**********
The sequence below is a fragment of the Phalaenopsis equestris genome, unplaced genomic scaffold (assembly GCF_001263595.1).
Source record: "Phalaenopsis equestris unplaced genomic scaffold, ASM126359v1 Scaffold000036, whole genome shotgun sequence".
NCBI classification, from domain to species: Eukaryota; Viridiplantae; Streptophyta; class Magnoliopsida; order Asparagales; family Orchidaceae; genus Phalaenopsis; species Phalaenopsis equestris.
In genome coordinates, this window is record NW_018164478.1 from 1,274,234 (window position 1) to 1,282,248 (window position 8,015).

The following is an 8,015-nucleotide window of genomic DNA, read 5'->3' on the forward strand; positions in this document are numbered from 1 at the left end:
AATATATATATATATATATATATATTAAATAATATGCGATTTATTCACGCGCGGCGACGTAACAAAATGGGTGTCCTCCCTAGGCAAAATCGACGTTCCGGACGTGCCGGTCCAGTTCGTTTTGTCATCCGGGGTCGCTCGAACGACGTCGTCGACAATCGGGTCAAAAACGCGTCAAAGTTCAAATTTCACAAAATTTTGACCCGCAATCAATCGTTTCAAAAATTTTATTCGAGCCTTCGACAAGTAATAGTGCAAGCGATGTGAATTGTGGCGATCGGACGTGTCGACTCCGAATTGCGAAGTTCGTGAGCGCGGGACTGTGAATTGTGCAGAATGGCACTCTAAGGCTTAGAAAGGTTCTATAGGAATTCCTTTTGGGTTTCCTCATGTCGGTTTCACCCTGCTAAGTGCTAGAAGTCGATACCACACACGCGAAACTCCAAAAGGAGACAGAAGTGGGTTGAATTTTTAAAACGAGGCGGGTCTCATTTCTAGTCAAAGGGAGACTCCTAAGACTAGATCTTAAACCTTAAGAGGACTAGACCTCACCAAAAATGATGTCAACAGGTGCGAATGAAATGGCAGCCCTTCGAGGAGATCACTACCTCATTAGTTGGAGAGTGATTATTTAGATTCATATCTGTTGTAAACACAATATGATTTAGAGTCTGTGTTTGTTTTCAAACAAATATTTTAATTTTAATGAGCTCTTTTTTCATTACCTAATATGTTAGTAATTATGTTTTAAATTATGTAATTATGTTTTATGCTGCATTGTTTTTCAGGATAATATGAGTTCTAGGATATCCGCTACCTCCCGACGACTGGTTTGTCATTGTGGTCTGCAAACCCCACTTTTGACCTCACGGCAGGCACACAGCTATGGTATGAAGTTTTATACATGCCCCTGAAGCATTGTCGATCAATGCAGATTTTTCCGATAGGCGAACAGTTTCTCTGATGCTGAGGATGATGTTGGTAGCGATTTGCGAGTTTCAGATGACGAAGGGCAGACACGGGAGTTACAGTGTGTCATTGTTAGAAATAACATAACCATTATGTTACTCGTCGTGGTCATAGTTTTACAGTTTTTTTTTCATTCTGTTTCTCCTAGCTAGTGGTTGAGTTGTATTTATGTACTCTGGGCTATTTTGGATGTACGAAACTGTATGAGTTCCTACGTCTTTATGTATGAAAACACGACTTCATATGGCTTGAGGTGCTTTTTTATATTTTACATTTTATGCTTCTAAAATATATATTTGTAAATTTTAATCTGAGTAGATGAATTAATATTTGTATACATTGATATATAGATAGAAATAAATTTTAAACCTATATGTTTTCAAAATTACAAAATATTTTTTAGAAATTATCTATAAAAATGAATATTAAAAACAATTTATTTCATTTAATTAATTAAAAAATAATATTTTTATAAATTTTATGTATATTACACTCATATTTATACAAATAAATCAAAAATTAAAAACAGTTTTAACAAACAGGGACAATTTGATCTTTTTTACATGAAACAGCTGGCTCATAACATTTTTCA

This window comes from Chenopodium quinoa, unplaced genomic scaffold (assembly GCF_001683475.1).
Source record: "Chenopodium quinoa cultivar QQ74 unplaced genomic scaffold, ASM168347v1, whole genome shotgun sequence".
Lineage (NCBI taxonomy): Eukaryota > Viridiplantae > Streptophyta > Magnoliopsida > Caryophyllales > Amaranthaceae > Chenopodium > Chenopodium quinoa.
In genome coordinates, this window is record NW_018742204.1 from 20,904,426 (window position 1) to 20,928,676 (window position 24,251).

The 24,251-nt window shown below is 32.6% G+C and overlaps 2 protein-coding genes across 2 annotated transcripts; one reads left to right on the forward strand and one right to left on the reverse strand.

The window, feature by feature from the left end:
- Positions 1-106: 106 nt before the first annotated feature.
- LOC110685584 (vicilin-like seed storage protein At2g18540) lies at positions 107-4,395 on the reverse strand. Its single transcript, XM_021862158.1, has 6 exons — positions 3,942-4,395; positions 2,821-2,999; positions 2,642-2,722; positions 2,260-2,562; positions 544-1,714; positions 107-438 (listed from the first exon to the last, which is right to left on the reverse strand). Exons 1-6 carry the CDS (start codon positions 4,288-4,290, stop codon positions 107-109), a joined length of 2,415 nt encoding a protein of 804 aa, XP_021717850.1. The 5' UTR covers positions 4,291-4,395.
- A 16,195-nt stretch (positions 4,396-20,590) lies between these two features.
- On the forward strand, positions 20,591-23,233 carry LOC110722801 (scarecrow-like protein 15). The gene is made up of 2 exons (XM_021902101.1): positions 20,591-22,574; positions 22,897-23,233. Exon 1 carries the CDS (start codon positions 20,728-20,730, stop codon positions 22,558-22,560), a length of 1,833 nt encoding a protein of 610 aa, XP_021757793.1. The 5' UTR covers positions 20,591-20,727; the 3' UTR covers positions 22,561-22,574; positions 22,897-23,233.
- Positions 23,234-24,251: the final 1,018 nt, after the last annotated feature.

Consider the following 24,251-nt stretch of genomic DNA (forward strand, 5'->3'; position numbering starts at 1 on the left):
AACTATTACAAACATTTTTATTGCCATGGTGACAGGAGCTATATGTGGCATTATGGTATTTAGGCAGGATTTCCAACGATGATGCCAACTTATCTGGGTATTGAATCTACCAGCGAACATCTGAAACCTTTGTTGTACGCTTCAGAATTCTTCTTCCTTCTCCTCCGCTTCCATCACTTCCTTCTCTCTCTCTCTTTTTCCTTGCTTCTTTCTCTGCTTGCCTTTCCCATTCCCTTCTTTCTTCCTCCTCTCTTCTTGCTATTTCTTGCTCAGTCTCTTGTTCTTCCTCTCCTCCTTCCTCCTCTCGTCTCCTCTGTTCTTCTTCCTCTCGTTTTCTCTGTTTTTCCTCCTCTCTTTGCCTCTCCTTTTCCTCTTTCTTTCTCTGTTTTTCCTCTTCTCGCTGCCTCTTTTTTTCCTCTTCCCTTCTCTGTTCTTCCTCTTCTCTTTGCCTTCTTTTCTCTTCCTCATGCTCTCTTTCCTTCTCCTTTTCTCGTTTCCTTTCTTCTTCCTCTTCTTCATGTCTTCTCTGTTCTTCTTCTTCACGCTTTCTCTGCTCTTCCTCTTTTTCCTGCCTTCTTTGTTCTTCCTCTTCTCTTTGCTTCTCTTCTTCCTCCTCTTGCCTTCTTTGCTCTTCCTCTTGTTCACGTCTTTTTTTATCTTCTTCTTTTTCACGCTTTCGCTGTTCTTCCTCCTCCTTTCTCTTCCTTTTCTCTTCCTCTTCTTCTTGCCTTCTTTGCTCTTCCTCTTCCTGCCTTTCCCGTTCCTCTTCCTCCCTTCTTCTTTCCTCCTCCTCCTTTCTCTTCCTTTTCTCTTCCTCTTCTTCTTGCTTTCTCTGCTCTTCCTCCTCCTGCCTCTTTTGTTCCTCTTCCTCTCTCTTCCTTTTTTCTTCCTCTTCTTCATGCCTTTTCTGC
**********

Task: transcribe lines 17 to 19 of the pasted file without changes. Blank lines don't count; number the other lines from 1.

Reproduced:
- Positions 23,234-24,251: the final 1,018 nt, after the last annotated feature.

Consider the following 24,251-nt stretch of genomic DNA (forward strand, 5'->3'; position numbering starts at 1 on the left):
AACTATTACAAACATTTTTATTGCCATGGTGACAGGAGCTATATGTGGCATTATGGTATTTAGGCAGGATTTCCAACGATGATGCCAACTTATCTGGGTATTGAATCTACCAGCGAACATCTGAAACCTTTGTTGTACGCTTCAGAATTCTTCTTCCTTCTCCTCCGCTTCCATCACTTCCTTCTCTCTCTCTCTTTTTCCTTGCTTCTTTCTCTGCTTGCCTTTCCCATTCCCTTCTTTCTTCCTCCTCTCTTCTTGCTATTTCTTGCTCAGTCTCTTGTTCTTCCTCTCCTCCTTCCTCCTCTCGTCTCCTCTGTTCTTCTTCCTCTCGTTTTCTCTGTTTTTCCTCCTCTCTTTGCCTCTCCTTTTCCTCTTTCTTTCTCTGTTTTTCCTCTTCTCGCTGCCTCTTTTTTTCCTCTTCCCTTCTCTGTTCTTCCTCTTCTCTTTGCCTTCTTTTCTCTTCCTCATGCTCTCTTTCCTTCTCCTTTTCTCGTTTCCTTTCTTCTTCCTCTTCTTCATGTCTTCTCTGTTCTTCTTCTTCACGCTTTCTCTGCTCTTCCTCTTTTTCCTGCCTTCTTTGTTCTTCCTCTTCTCTTTGCTTCTCTTCTTCCTCCTCTTGCCTTCTTTGCTCTTCCTCTTGTTCACGTCTTTTTTTATCTTCTTCTTTTTCACGCTTTCGCTGTTCTTCCTCCTCCTTTCTCTTCCTTTTCTCTTCCTCTTCTTCTTGCCTTCTTTGCTCTTCCTCTTCCTGCCTTTCCCGTTCCTCTTCCTCCCTTCTTCTTTCCTCCTCCTCCTTTCTCTTCCTTTTCTCTTCCTCTTCTTCTTGCTTTCTCTGCTCTTCCTCCTCCTGCCTCTTTTGTTCCTCTTCCTCTCTCTTCCTTTTTTCTTCCTCTTCTTCATGCCTTTTCTGC